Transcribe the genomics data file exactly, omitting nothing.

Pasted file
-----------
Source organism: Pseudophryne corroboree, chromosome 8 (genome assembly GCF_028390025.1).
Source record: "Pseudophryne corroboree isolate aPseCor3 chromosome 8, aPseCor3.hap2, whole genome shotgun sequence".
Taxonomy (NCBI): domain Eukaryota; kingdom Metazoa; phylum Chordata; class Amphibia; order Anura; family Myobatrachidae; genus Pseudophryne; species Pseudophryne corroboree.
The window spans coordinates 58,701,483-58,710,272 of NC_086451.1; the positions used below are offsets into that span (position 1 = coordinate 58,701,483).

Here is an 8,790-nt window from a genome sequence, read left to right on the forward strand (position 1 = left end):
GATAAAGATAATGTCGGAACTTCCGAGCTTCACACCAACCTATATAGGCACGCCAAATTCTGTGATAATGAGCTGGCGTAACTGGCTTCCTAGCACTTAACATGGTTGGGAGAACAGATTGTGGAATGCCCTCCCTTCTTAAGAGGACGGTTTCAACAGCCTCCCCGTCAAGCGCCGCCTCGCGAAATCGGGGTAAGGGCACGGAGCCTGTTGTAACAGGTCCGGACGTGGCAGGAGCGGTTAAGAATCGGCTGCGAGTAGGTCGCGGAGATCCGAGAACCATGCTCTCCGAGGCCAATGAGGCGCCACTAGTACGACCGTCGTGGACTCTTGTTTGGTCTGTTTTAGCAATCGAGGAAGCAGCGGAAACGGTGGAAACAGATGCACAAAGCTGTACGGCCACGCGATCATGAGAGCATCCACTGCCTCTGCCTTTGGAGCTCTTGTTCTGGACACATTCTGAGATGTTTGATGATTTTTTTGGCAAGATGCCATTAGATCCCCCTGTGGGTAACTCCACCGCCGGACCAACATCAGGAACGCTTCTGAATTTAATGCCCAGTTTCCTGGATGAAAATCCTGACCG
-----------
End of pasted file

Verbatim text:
Source organism: Pseudophryne corroboree, chromosome 8 (genome assembly GCF_028390025.1).
Source record: "Pseudophryne corroboree isolate aPseCor3 chromosome 8, aPseCor3.hap2, whole genome shotgun sequence".
Taxonomy (NCBI): domain Eukaryota; kingdom Metazoa; phylum Chordata; class Amphibia; order Anura; family Myobatrachidae; genus Pseudophryne; species Pseudophryne corroboree.
The window spans coordinates 58,701,483-58,710,272 of NC_086451.1; the positions used below are offsets into that span (position 1 = coordinate 58,701,483).

Here is an 8,790-nt window from a genome sequence, read left to right on the forward strand (position 1 = left end):
GATAAAGATAATGTCGGAACTTCCGAGCTTCACACCAACCTATATAGGCACGCCAAATTCTGTGATAATGAGCTGGCGTAACTGGCTTCCTAGCACTTAACATGGTTGGGAGAACAGATTGTGGAATGCCCTCCCTTCTTAAGAGGACGGTTTCAACAGCCTCCCCGTCAAGCGCCGCCTCGCGAAATCGGGGTAAGGGCACGGAGCCTGTTGTAACAGGTCCGGACGTGGCAGGAGCGGTTAAGAATCGGCTGCGAGTAGGTCGCGGAGATCCGAGAACCATGCTCTCCGAGGCCAATGAGGCGCCACTAGTACGACCGTCGTGGACTCTTGTTTGGTCTGTTTTAGCAATCGAGGAAGCAGCGGAAACGGTGGAAACAGATGCACAAAGCTGTACGGCCACGCGATCATGAGAGCATCCACTGCCTCTGCCTTTGGAGCTCTTGTTCTGGACACATTCTGAGATGTTTGATGATTTTTTTGGCAAGATGCCATTAGATCCCCCTGTGGGTAACTCCACCGCCGGACCAACATCAGGAACGCTTCTGAATTTAATGCCCAGTTTCCTGGATGAAAATCCTGACCG